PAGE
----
Even though the 12th grave in the cemetery has no direct association with the others, it was believed the child was deserving of the honor as any other pioneer who lost his life settling the west.

Taken from a Bronze Plate in the Plum Creek Massacre Cemetery

“The only actual Burial within the cemetery plot, however is that of a small, unidentified child whose remains were discovered on a farm near Loomis, Nebraska. The reinterment took place in 1963.”

Taken from Monument in above cemetery:

"In memory of an unknown child who, from the information available, became seriously ill and died while traveling with a wagon train in 1885 or 1886. Was buried on the Rev. Pierce farm west of Holdrege. The grave was exposed by erosion in Aug. 1963 and was moved here."

NOTE: This stone was donated by Palmer Bros. Granite Company of Holdrege, Nebraska.


By Patti Simpson

On October 23, 2004 I sat down with former Phelps County Sheriff, Wilbur Gewecke to talk about the discovery of a grave he investigated back in 1963. Wilbur used old articles from the Holdrege Daily Citizen from 1963 to refresh his memory of this odd case. Above are copies of how the articles appeared in the local news.

According to Wilbur, the grave was that of a young girl. Make-shift graves along the westward wagon trails were not uncommon. However, this particular grave had an interesting feature not seen or heard of before. The young child’s coffin appeared to be hand-made – a common practice for a burial along the trail far from any community. However, the coffin had an unusual feature. It had a glass window over the child’s face. The framed window was about 8 to 10 inches square. Through the glass could be seen the child’s head, hair and clothing which appeared to be that of a young girl.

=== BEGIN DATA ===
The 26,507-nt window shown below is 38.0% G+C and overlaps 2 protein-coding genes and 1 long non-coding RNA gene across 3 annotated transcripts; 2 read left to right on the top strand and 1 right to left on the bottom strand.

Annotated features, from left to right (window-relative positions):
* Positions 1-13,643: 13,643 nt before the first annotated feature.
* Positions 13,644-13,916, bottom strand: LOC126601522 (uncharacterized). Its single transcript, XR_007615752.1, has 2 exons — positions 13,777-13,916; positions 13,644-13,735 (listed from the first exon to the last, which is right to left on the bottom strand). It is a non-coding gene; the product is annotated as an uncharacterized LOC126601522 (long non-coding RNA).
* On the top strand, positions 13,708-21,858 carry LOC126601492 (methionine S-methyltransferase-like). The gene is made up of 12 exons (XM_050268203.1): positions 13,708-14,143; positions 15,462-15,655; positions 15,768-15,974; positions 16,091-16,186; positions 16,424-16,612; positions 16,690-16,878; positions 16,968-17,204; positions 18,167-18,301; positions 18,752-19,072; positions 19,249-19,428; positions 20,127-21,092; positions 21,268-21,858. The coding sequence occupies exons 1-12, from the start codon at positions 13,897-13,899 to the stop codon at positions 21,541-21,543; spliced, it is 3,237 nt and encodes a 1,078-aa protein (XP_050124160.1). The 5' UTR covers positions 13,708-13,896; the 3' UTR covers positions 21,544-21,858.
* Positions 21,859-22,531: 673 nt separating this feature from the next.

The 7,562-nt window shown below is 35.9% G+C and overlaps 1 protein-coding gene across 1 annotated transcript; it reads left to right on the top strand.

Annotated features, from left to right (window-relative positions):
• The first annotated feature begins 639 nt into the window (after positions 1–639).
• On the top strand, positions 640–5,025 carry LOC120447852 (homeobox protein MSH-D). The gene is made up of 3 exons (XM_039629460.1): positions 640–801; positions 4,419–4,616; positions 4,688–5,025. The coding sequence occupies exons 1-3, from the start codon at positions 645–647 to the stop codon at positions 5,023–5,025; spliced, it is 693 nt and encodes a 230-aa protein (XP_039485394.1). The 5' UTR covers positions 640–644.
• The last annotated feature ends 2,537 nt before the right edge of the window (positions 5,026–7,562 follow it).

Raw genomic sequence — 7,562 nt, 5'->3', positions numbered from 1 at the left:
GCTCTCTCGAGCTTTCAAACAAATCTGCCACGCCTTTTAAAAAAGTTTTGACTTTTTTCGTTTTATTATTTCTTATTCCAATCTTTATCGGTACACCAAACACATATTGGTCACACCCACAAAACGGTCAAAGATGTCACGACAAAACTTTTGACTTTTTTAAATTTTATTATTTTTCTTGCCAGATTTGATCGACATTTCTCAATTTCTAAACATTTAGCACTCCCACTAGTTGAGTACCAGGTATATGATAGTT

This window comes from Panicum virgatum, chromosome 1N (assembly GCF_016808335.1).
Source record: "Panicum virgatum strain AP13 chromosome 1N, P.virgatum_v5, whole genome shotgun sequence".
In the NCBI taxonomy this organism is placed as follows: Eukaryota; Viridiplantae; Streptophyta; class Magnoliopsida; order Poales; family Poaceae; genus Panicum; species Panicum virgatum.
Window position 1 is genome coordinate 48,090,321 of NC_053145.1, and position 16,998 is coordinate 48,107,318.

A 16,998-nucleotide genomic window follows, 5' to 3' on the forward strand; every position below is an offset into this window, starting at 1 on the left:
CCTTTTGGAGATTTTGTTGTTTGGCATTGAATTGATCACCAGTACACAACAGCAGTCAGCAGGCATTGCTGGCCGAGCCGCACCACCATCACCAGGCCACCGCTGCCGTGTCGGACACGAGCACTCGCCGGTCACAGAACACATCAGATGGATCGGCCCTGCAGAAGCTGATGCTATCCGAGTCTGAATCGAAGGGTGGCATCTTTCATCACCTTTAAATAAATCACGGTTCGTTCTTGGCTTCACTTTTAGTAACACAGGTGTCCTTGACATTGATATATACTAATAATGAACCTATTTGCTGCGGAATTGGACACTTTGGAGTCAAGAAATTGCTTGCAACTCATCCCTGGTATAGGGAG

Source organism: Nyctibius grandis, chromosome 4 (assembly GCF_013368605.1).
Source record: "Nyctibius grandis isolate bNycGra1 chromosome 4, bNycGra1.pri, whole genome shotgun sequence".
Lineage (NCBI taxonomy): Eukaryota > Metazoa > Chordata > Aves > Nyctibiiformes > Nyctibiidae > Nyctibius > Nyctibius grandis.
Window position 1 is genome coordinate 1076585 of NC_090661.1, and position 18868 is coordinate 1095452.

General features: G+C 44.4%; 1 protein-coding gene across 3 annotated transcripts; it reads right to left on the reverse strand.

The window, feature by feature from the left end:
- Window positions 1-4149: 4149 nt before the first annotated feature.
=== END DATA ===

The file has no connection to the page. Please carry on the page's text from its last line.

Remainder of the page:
It is hoped that someone searching the internet will see these articles and recognize the information as one of their ancestors. Please email me at PSDesigns email link at the bottom of this page. A big THANK YOU to long time Phelps County resident Wilbur Gewecke for sharing his memories of this most unusual case.

November 12, 2005

The land where the grave was initially found is still in the Johnson family. Deb Johnson, grand-daughter of Herbert Johnson, was kind enough to show me, Patti Simpson, the former grave site. The site is located west and south of Loomis in Phelps County off the main road and cannot be seen without knowing where to drive. It is a pretty spot, next to a field road that turns north through a gate and drops to the left into a large open gully pasture. The grave spot was just on the north side of the fence line separating the field and the pasture. It is a small flat spot on the edge of the field that drops off sharply about 10 feet to the pasture road below. I thanked Deb for the directions and she gave me permission to bring Wilbur Gewecke back to the spot to use our divining rods to search for other graves.

On November 20, 2005, Wilbur Gewecke, his wife Marcia, and I, Patti Simpson, went back to the former grave spot. It was a warm day with little wind. Wilbur remembered the area at once and knew exactly where to look for more graves. We spent about 30-45 minutes divining the area. We found four additional graves lined up side by side. After some measuring, we believe there to be a man on the south side next to the fence. North of him is a woman then another man. On the extreme north - within 4 feet of the road, is a small female grave.

After researching this area, we proceeded to the current resting spot of the child's grave at Plub Creek Cemetery. We used our divining rods and confirmed that yes, the child was a female.

We may never know who the other people are buried on the Johnson farm. Were they original homesteaders? Or were they on a wagon train passing through? Did they all die at once from disease or an accident? Or was it a small family plot used when needed? We may never know, but now at least we know they are there.

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Last update 2008